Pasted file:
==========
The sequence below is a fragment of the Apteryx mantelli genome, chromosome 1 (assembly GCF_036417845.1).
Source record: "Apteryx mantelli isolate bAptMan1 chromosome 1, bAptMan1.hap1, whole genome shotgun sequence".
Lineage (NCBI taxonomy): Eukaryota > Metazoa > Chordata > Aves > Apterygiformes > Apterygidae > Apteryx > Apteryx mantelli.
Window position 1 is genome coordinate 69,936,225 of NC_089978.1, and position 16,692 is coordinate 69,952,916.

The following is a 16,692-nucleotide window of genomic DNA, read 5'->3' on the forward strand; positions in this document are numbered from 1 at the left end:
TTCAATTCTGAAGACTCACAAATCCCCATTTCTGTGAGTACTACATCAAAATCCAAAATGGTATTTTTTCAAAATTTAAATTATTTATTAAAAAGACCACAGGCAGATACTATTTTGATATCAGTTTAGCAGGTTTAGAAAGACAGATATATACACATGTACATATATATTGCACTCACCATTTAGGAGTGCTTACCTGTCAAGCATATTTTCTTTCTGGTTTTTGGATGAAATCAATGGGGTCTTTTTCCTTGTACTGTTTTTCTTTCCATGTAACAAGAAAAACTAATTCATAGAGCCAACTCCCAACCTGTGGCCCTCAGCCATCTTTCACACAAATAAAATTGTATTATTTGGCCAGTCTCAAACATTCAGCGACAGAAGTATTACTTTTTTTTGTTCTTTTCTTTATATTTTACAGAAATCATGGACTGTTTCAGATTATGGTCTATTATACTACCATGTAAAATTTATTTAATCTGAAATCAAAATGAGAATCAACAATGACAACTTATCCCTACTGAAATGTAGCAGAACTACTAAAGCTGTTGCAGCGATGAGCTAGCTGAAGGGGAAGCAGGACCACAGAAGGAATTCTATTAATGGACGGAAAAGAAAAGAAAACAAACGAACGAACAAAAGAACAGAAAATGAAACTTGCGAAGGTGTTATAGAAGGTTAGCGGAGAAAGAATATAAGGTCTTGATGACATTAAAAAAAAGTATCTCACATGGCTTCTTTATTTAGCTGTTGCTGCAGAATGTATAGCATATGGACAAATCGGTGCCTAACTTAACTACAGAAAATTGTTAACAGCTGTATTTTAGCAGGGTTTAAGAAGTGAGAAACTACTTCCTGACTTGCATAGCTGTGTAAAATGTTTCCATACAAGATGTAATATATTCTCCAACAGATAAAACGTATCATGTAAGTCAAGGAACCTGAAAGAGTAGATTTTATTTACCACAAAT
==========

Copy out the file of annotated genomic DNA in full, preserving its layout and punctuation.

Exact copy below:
The sequence below is a fragment of the Apteryx mantelli genome, chromosome 1 (assembly GCF_036417845.1).
Source record: "Apteryx mantelli isolate bAptMan1 chromosome 1, bAptMan1.hap1, whole genome shotgun sequence".
Lineage (NCBI taxonomy): Eukaryota > Metazoa > Chordata > Aves > Apterygiformes > Apterygidae > Apteryx > Apteryx mantelli.
Window position 1 is genome coordinate 69,936,225 of NC_089978.1, and position 16,692 is coordinate 69,952,916.

The following is a 16,692-nucleotide window of genomic DNA, read 5'->3' on the forward strand; positions in this document are numbered from 1 at the left end:
TTCAATTCTGAAGACTCACAAATCCCCATTTCTGTGAGTACTACATCAAAATCCAAAATGGTATTTTTTCAAAATTTAAATTATTTATTAAAAAGACCACAGGCAGATACTATTTTGATATCAGTTTAGCAGGTTTAGAAAGACAGATATATACACATGTACATATATATTGCACTCACCATTTAGGAGTGCTTACCTGTCAAGCATATTTTCTTTCTGGTTTTTGGATGAAATCAATGGGGTCTTTTTCCTTGTACTGTTTTTCTTTCCATGTAACAAGAAAAACTAATTCATAGAGCCAACTCCCAACCTGTGGCCCTCAGCCATCTTTCACACAAATAAAATTGTATTATTTGGCCAGTCTCAAACATTCAGCGACAGAAGTATTACTTTTTTTTGTTCTTTTCTTTATATTTTACAGAAATCATGGACTGTTTCAGATTATGGTCTATTATACTACCATGTAAAATTTATTTAATCTGAAATCAAAATGAGAATCAACAATGACAACTTATCCCTACTGAAATGTAGCAGAACTACTAAAGCTGTTGCAGCGATGAGCTAGCTGAAGGGGAAGCAGGACCACAGAAGGAATTCTATTAATGGACGGAAAAGAAAAGAAAACAAACGAACGAACAAAAGAACAGAAAATGAAACTTGCGAAGGTGTTATAGAAGGTTAGCGGAGAAAGAATATAAGGTCTTGATGACATTAAAAAAAAGTATCTCACATGGCTTCTTTATTTAGCTGTTGCTGCAGAATGTATAGCATATGGACAAATCGGTGCCTAACTTAACTACAGAAAATTGTTAACAGCTGTATTTTAGCAGGGTTTAAGAAGTGAGAAACTACTTCCTGACTTGCATAGCTGTGTAAAATGTTTCCATACAAGATGTAATATATTCTCCAACAGATAAAACGTATCATGTAAGTCAAGGAACCTGAAAGAGTAGATTTTATTTACCACAAAT